You know that Keating had the largest collection of porn in the world - he used to show it off at his private parties. I'm guessing he passed that on to Scully.
By Ray Stern
By Ray Stern
By New Times
By Amy Silverman
By Stephen Lemons
By Stephen Lemons
By Monica Alonzo
By Chris Parker
Heiler masterminded the formulation of Symington's own crime package, and wrote the speech unveiling it at last week's Arizona Town Hall at the Grand Canyon. The governor's message--in which he pronounced that "American society is locked in a fight for its soul"--was cast in rhetoric reminiscent of the young Jay Heiler.
Heiler, who doesn't welcome reminders of his days as a student editor, refused to speak to New Times for this story. Shortly after he joined Symington's staff, Heiler complained to the Arizona Republic, "I think there ought to be a statute of limitations on what a guy writes in college editorials. It's not stuff I would write today."
No matter, for old schoolmates such as Jay Thorne--a partner and vice president of Jameson and Gutierrez, a Democratic political consulting firm--still recall reading Heiler's columns with "amazement." Now Thorne is amazed that Symington is embracing someone with Heiler's political leanings.
"He is the Nazi of the week up there, the fascist of choice, and is growing more and more influential," Thorne says.
He says the Symington administration has undergone "this evolution to the right that I don't quite understand, because the right wing is who Fife came into the [1990 Republican] primary fighting. . . . He's always been sort of a moderate kind of middle-of-the-road guy."
No more. Political observers say Heiler has been influential in recruiting other conservatives such as Wes Gullett and Kurt Davis to the Symington camp.
More curious than Symington's pick of Heiler, perhaps, is Heiler's decision to work for Symington. It's conceivable that the governor's alleged trysts with Annette Alvarez and tangles with the Resolution Trust Corporation would have soured Heiler's desire to serve, given the younger man's position--way up there on high moral ground. Then again, for the last decade or so, the members of the State Press' holy triumvirate have cozied up to a cast of characters noted for their extreme politics, their questionable ethics--or both. The playbill includes former vice presidents Spiro Agnew and Dan Quayle, Republic columnist Bill Cheshire, impeached Arizona governor Evan Mecham, Iran-contra conspirator Edwin Meese III and the champion of conservative social values himself, Charles Keating Jr.
@body:The State Press' veer to the right actually predated Heiler, Scully and Munsil. It began in the early days of the Reagan administration with two like-minded women named Ellen Haggerty and Vivian Warner. Haggerty was a city editor with conservative politics. Warner, a transfer student, was formulating her own personal political agenda. She had already experienced what she calls "moral bankruptcy." Haggerty hired Warner as a reporter; both eventually rose through the ranks to serve as editor.
"My search for the answers, if you will, played out on the pages of the State Press," says Warner (Vivian Dudro by marriage, she lives in California, raising three children and writing for publications including the National Catholic Register).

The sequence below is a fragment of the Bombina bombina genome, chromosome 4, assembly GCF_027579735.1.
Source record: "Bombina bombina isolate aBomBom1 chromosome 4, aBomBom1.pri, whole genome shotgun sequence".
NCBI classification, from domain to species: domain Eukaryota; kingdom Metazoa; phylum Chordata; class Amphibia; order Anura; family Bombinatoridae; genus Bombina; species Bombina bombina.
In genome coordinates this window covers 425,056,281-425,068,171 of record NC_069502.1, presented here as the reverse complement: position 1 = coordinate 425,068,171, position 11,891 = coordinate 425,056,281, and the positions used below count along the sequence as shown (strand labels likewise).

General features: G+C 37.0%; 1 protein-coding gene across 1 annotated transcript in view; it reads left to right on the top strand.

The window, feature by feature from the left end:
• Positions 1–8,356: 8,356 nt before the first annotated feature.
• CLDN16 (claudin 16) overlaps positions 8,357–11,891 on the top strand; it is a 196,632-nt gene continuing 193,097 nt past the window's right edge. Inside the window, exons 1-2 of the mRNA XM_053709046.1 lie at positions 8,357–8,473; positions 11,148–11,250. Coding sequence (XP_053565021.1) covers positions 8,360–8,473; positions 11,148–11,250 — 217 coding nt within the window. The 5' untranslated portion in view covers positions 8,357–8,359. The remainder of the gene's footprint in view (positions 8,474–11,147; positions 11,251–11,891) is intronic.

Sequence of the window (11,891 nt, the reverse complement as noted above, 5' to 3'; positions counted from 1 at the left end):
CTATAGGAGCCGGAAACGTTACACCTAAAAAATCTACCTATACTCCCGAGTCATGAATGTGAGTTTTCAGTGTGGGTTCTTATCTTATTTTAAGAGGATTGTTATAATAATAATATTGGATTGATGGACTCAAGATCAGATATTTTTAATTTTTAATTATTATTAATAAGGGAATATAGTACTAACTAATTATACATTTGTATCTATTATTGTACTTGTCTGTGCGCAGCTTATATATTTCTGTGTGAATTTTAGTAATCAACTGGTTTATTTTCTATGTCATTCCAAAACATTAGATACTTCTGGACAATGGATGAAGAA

Her quest for the truth led her, in one memorable State Press column, to compare homosexuality to alcoholism--an addiction that could be overcome through therapy. But even the most liberal of reporters recalls that Warner encouraged others to express divergent opinions.
That ended in the fall of 1982, when Warner's opinion editor, Jay Heiler, was appointed editor. Phil Daschner quit his job as a reporter for the State Press at that time, but kept in touch with those who stayed.
He says, "The newsroom was a much different place then [under Warner and Haggerty]. There were these debates out on the newsroom floor. When Jay became editor, those stopped, for whatever reasons. I think people realized that . . . if you expressed an opinion that dissented from his, maybe your stories weren't going to get as good play, maybe your assignments wouldn't be that good." @rule:
@body:One of Heiler's most memorable staff picks as editor was Matthew Scully, whom he hired to edit the opinion page. Scully didn't have any editing experience, but Heiler had noticed that Mike Phillips, the other candidate for the slot, had an unsavory bumper sticker on his car.
(Phillips, now city editor of the Scottsdale Progress Tribune, doesn't recall the message on the sticker. He does remember it lost him the job; he spent that semester editing the entertainment section.)
Scully doesn't credit any person or institution with anointing him a conservative; it's just a philosophy he picked up along the way. He chose ASU because he thought the university would have him, and because it was one state over from California, where he had been working at the loading dock of a department store.
Now a resident of Virginia, Scully gives Heiler full credit for introducing him to the joys of pontification. Casting aside campus politics for discussions of ideology, Scully amused and infuriated his readers by suggesting that Abbie Hoffman and Hunter S. Thompson were not suitable speakers for a school-sponsored program, and by comparing political science professor Patrick McCowan to a rat. Nonetheless, Scully is an affable guy. He speaks fondly of Heiler, as he does of many of his other former bosses--including former vice president Dan Quayle and former governor Evan Mecham. According to the Scully vernacular (delivered in patrician tones reminiscent of his current boss, the National Review's William F. Buckley Jr.), Heiler, Quayle and Mecham are "principled fellows."